Lawsuit: NJ Cop Forced Innocent Driver Off The Road, Then Put A Gun To His Head

A Monroe Township police officer is accused of excessive force, false arrest, malicious prosecution, assault and civil rights violations, and more after running an innocent motorist off the road and putting a gun to his head in February 2017.

William Fulbrook says he briefly flashed his high-beams to register his disapproval after the vehicle, which turned out to be an officer in an unmarked police car, ran a red light and cut into his lane.

Because Fulbrook flashed his lights after witnessing the reckless driving, the officer, Matthew Buerklin, decided to run him off the road and put a gun to his head, according to True Jersey.

Fulbrook has filed a federal lawsuit against Buerklin, Monroe Township, and Police Chief John McKeown.

The lawsuit says that after Fulbrook flashed his high-beams, Buerklin pulled to the side of the road, let Fulbrook pass, then pulled behind him with his high-beams on. Buerklin then pulled alongside of Fulbrook and swerved into his lane “effectively running Plaintiff’s car off the road.”

Both vehicles stopped and Buerklin jumped out of his car with a gun in 1 hand and a flashlight in the other.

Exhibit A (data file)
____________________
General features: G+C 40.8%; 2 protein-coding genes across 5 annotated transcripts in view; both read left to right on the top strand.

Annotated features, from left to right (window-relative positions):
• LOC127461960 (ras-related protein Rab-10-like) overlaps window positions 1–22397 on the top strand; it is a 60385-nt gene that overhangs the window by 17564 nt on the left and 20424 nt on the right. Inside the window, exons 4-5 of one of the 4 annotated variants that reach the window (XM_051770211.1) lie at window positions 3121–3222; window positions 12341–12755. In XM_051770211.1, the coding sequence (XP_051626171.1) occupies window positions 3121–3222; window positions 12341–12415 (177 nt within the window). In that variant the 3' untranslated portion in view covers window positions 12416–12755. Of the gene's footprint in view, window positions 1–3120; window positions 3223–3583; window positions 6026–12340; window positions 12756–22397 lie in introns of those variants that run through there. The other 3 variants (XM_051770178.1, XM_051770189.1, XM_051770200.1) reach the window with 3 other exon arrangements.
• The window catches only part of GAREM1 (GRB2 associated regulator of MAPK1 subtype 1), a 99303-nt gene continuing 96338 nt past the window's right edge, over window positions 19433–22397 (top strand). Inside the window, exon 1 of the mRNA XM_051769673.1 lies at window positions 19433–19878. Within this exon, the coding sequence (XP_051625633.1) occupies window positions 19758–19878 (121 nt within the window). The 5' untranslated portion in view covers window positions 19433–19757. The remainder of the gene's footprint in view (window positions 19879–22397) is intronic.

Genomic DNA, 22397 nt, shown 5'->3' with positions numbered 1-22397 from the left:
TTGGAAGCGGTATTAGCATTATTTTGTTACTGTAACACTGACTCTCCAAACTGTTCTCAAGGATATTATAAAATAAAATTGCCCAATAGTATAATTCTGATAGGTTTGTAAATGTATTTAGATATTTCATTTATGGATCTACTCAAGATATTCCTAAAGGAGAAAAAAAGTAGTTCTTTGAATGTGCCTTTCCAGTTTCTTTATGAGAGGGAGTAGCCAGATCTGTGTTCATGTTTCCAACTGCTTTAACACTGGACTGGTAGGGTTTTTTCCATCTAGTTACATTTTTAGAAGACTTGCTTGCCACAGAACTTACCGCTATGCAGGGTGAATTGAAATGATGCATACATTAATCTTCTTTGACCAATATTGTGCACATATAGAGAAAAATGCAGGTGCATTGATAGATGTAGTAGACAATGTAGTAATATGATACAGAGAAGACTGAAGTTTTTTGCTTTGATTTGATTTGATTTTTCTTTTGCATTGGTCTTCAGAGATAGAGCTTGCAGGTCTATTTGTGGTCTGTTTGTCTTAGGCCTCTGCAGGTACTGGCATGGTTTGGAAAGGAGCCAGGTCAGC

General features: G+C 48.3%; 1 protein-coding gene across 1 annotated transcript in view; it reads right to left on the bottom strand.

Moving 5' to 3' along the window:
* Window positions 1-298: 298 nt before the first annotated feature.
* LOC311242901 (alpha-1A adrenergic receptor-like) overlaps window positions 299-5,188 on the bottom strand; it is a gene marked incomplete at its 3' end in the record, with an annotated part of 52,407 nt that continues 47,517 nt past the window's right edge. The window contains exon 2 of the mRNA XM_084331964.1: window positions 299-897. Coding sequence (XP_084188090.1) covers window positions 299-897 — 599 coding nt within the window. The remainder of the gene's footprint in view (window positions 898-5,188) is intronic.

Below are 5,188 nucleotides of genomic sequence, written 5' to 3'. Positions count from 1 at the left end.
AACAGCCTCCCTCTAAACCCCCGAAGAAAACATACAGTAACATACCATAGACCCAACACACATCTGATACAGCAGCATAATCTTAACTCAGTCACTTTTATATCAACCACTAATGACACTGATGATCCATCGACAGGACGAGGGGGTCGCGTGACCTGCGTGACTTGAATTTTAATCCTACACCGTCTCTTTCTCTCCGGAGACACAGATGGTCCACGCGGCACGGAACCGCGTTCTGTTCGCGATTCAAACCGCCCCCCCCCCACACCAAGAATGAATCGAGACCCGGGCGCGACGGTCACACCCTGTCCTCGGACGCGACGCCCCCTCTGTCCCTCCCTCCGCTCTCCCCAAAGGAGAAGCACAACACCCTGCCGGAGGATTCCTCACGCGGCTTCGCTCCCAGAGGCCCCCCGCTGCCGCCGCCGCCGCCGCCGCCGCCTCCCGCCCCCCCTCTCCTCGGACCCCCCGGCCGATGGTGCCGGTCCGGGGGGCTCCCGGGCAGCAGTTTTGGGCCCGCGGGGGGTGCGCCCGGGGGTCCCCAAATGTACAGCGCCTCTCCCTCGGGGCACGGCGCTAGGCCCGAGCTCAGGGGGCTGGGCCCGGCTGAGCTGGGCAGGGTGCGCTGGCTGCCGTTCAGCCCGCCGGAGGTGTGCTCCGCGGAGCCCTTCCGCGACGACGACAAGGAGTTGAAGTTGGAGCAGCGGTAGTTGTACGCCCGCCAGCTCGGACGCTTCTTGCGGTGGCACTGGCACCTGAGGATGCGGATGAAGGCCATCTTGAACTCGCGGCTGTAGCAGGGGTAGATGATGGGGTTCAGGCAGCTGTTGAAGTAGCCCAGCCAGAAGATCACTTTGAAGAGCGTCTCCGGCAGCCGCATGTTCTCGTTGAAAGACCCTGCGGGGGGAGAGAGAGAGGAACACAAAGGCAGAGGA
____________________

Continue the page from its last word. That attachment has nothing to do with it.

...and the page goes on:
“Freeze, mother(expletive),” the officer yelled, putting the gun “very close” to Fulbrook’s head, the suit claims.

“How do you like that, mother(expletive),” Buerklin allegedly continued. “Now what are you going to do, mother(expletive)?”

Fulbrook begged the irate officer not to murder him.

As he continued to point his gun at the innocent men, Buerklin demanded his license and registration.

Fulbrook says that 6 police cars showed up about 20 minutes later. One of those officers apologized to Fulbrook and said Buerklin was ‘making them write him tickets’ according to the suit.

Officers gave the innocent man tickets for improper use of high-beams and following two closely, but both were later dismissed in municipal court.

 

Fulbrook reported the officer to the Gloucester County Prosecutor’s Office in 2017. The office reviewed the matter and sent it back to the municipality, saying the officer had violated some Attorney General’s Office use of force guidelines, but that they would not bring criminal charges, Fulbrook’s attorney, Kevin McCann, said.

 

Police officials declined to comment on the litigation and would also not say whether Buerklin was disciplined for his horrendous actions.